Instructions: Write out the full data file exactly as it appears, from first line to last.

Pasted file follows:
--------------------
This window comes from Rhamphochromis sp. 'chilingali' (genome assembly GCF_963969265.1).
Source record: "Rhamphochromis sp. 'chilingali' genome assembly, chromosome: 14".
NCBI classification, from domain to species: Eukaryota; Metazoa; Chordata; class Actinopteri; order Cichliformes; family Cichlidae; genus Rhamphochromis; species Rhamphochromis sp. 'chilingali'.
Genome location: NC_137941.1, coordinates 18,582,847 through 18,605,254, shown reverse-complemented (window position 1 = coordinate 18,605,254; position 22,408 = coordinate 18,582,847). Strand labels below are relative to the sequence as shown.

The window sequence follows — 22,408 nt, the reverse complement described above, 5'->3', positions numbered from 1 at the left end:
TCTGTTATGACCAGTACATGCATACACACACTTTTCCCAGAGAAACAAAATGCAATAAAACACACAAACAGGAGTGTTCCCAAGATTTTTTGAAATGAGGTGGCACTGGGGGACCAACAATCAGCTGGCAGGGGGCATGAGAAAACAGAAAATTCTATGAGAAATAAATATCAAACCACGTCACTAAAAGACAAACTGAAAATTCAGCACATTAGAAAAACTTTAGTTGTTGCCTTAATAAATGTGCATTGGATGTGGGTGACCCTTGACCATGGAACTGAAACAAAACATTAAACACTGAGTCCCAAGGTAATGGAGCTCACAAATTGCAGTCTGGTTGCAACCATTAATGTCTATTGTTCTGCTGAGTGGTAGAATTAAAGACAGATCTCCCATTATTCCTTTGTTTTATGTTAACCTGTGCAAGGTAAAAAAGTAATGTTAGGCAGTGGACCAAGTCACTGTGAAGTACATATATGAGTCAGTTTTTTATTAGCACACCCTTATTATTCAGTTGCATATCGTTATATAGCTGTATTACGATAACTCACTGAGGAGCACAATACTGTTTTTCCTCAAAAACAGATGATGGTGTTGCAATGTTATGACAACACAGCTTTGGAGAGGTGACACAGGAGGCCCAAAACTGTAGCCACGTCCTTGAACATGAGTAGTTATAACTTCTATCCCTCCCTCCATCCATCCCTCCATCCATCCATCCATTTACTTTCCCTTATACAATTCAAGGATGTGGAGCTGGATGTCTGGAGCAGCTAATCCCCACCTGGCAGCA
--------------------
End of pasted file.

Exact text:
This window comes from Rhamphochromis sp. 'chilingali' (genome assembly GCF_963969265.1).
Source record: "Rhamphochromis sp. 'chilingali' genome assembly, chromosome: 14".
NCBI classification, from domain to species: Eukaryota; Metazoa; Chordata; class Actinopteri; order Cichliformes; family Cichlidae; genus Rhamphochromis; species Rhamphochromis sp. 'chilingali'.
Genome location: NC_137941.1, coordinates 18,582,847 through 18,605,254, shown reverse-complemented (window position 1 = coordinate 18,605,254; position 22,408 = coordinate 18,582,847). Strand labels below are relative to the sequence as shown.

The window sequence follows — 22,408 nt, the reverse complement described above, 5'->3', positions numbered from 1 at the left end:
TCTGTTATGACCAGTACATGCATACACACACTTTTCCCAGAGAAACAAAATGCAATAAAACACACAAACAGGAGTGTTCCCAAGATTTTTTGAAATGAGGTGGCACTGGGGGACCAACAATCAGCTGGCAGGGGGCATGAGAAAACAGAAAATTCTATGAGAAATAAATATCAAACCACGTCACTAAAAGACAAACTGAAAATTCAGCACATTAGAAAAACTTTAGTTGTTGCCTTAATAAATGTGCATTGGATGTGGGTGACCCTTGACCATGGAACTGAAACAAAACATTAAACACTGAGTCCCAAGGTAATGGAGCTCACAAATTGCAGTCTGGTTGCAACCATTAATGTCTATTGTTCTGCTGAGTGGTAGAATTAAAGACAGATCTCCCATTATTCCTTTGTTTTATGTTAACCTGTGCAAGGTAAAAAAGTAATGTTAGGCAGTGGACCAAGTCACTGTGAAGTACATATATGAGTCAGTTTTTTATTAGCACACCCTTATTATTCAGTTGCATATCGTTATATAGCTGTATTACGATAACTCACTGAGGAGCACAATACTGTTTTTCCTCAAAAACAGATGATGGTGTTGCAATGTTATGACAACACAGCTTTGGAGAGGTGACACAGGAGGCCCAAAACTGTAGCCACGTCCTTGAACATGAGTAGTTATAACTTCTATCCCTCCCTCCATCCATCCCTCCATCCATCCATCCATTTACTTTCCCTTATACAATTCAAGGATGTGGAGCTGGATGTCTGGAGCAGCTAATCCCCACCTGGCAGCA